7 Ways to Sell Your Book in the Real World

While all writers live in a world of make-believe, a warm safe place where we go to plot our stories, there comes a time when all writers need to step out of world we’ve created and become a part of the real world of actually selling that book you put your blood, sweat and tears into.

Once that book is published a writer needs to get down to the business of promoting that same book that kept them hidden away in their fantasy world all those months. The truth is, many writers would like nothing better than to leave the promotion of their books to someone else. I mean, wouldn’t that be wonderful if we only had to spend our time writing and not have to bother our heads about book sales at all? Wouldn’t that be a writer’s dream? Realistically speaking, that’s not very realistic. Not in the real world. Whether you’re a self- published or traditionally published author you need to pitch in and do your share.

As a published author, you need to keep your eyes and ears open for opportunities to sell your books. You might not be able, or willing, to do everything I’m about to suggest, but don’t you owe it to yourself to give it a shot? As one author put it, “I’ll do anything for my book.” If we’re going to go though all the work to have our book published shouldn’t we do just that?

Here are a few ideas for opportunities to watch out for right in your own “real world” community.

  1. Craft Fairs: This year I made a commitment to take part in some craft fairs in the area where I live. It all started in May Fall 2014 117when I saw a billboard by a  local legion selling tables for their upcoming craft fair and it got me thinking. Books are crafts, right? And a little something different than what you’re likely to see at most craft fairs. Tables ranged from $10 -$ 20 depending upon the venue. Some can be even pricier depending upon how popular the event is so check before hand. Books don’t take up a lot of space and set-up time doesn’t take long. A few times an author friend of mine, Jan Coates, came along and we shared a table.  Not only did we get to chit-chat to the people who stopped by our table but we kept each other company during the slow times. The day flew by!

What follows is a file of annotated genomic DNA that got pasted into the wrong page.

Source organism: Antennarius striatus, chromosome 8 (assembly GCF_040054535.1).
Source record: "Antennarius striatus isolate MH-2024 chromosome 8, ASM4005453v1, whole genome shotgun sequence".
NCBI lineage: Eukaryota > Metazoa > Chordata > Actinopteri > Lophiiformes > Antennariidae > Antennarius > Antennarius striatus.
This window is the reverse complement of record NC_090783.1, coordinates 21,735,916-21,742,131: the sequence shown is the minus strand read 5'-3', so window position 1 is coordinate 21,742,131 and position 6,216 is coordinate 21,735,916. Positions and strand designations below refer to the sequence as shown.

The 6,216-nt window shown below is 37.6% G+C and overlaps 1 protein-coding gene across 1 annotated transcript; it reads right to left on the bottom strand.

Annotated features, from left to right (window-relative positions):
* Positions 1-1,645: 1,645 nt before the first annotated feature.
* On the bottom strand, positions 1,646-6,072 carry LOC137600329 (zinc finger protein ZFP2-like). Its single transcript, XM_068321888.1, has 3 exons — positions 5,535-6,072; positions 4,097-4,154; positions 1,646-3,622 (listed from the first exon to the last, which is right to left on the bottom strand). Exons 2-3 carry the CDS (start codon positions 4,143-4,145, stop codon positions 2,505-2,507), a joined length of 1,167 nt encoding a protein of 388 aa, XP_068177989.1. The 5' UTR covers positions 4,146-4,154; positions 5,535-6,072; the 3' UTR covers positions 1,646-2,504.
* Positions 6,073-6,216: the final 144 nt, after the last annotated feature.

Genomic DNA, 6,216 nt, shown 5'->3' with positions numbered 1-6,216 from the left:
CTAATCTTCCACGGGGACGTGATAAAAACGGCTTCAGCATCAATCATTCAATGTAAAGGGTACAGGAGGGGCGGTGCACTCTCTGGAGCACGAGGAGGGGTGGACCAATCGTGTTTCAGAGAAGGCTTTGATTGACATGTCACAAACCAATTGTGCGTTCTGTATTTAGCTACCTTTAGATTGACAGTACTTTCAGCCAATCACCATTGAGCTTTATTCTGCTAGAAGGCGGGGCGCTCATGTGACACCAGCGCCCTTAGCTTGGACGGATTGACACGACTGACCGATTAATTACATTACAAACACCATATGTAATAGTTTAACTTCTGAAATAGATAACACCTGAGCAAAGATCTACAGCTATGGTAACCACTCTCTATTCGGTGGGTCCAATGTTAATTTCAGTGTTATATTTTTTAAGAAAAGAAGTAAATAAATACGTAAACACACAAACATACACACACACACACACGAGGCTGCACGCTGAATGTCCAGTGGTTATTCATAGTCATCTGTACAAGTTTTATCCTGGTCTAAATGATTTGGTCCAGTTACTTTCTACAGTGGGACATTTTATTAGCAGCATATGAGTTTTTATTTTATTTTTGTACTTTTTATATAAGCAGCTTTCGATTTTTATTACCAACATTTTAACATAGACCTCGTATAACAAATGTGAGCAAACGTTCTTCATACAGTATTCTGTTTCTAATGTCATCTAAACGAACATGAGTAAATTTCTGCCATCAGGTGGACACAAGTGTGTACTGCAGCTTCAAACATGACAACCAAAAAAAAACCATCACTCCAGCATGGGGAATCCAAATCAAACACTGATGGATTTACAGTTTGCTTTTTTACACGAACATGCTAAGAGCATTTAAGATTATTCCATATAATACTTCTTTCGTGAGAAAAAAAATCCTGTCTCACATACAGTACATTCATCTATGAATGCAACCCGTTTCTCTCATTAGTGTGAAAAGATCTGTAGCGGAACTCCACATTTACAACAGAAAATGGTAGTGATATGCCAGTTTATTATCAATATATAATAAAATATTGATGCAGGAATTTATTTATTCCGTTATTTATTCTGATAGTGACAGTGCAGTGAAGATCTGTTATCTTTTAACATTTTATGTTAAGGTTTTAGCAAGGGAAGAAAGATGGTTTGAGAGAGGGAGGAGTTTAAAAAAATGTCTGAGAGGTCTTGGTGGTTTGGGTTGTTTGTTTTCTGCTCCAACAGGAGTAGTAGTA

2. Festivals: Keep your eyes open for any festivals that are planned for your area. Some of these festivals are very well attended. For instance, the local museum puts on a  Heritage Blueberry Festival every year. As part of the festival they have an area  designated for vendors to set up. That particular event attracts over 500 people. I  had a wonderful time at this festival. A friend of mine came to keep me company that day and was absolutely astounding when it came to “talking up my book.”
  3.  Farmers Markets: I know a few authors who regularly take their books to the local farmers market. While I’ve never personally         gone to a farmers market I’ve  heard some wonderful stories from other authors who have. Some of them go every week.
  4. Ask small business owners in the area to carry your books. If you’re lucky they’ll  say yes, and accept them on consignment for an agreed upon percentage. Chances are yours will be the only book they carry, so you’ll be unique. And sometimes unique is also eye-catching. My books are  available at the convenience store right in the community where I live, (how cool is that?) as well as the local museum in a nearby community, and several craft shops. You’d be surprised how many copies they’ve sold.
  5. Readings: What better way to interest people in your book than taking part in a public reading? Some of these events will also have copies of your book on hand. I  know, reading in public can be a scary thing. I can remember a time when the thought of reading my work in public was terrifying. But with lots of practise I no longer feel my knees go weak or my heart hammering out a strange tune.      I’ve now read at Word on the Street several times, as well as several library readings and a literary night held in a neighbouring community where I was also invited to sell copies of my book.
  6. Carry copies of your book with you wherever you go. I’ve been doing this since I  met a gentleman who told me his wife had sold 800 copies of his book from her purse. Wherever they went his wife took along three copies. I can’t begin to tell you how many people, once they find out you’re an author, will ask  you right on the spot if you have any copies on you. So be prepared!